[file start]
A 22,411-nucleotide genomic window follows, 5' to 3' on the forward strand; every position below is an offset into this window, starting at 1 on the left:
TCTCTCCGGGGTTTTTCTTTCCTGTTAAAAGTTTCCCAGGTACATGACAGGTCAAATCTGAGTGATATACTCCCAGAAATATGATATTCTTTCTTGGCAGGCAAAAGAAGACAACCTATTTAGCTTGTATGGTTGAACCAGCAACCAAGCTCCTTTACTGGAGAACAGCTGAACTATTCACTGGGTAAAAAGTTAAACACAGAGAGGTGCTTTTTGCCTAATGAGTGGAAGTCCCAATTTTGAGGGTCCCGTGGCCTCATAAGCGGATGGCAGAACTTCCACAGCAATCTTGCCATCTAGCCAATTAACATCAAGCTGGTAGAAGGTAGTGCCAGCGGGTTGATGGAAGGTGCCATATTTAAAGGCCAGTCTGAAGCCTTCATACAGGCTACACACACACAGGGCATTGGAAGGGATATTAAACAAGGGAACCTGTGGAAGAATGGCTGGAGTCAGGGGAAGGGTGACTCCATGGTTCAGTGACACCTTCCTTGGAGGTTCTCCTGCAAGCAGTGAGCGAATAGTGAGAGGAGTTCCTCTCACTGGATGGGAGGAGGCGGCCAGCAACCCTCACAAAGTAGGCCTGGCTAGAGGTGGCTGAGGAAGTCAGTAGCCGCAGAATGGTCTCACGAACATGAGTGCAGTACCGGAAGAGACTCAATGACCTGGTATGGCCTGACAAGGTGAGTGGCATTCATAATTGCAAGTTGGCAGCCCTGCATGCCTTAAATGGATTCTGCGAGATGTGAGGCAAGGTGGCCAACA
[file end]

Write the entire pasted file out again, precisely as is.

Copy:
A 22,411-nucleotide genomic window follows, 5' to 3' on the forward strand; every position below is an offset into this window, starting at 1 on the left:
TCTCTCCGGGGTTTTTCTTTCCTGTTAAAAGTTTCCCAGGTACATGACAGGTCAAATCTGAGTGATATACTCCCAGAAATATGATATTCTTTCTTGGCAGGCAAAAGAAGACAACCTATTTAGCTTGTATGGTTGAACCAGCAACCAAGCTCCTTTACTGGAGAACAGCTGAACTATTCACTGGGTAAAAAGTTAAACACAGAGAGGTGCTTTTTGCCTAATGAGTGGAAGTCCCAATTTTGAGGGTCCCGTGGCCTCATAAGCGGATGGCAGAACTTCCACAGCAATCTTGCCATCTAGCCAATTAACATCAAGCTGGTAGAAGGTAGTGCCAGCGGGTTGATGGAAGGTGCCATATTTAAAGGCCAGTCTGAAGCCTTCATACAGGCTACACACACACAGGGCATTGGAAGGGATATTAAACAAGGGAACCTGTGGAAGAATGGCTGGAGTCAGGGGAAGGGTGACTCCATGGTTCAGTGACACCTTCCTTGGAGGTTCTCCTGCAAGCAGTGAGCGAATAGTGAGAGGAGTTCCTCTCACTGGATGGGAGGAGGCGGCCAGCAACCCTCACAAAGTAGGCCTGGCTAGAGGTGGCTGAGGAAGTCAGTAGCCGCAGAATGGTCTCACGAACATGAGTGCAGTACCGGAAGAGACTCAATGACCTGGTATGGCCTGACAAGGTGAGTGGCATTCATAATTGCAAGTTGGCAGCCCTGCATGCCTTAAATGGATTCTGCGAGATGTGAGGCAAGGTGGCCAACA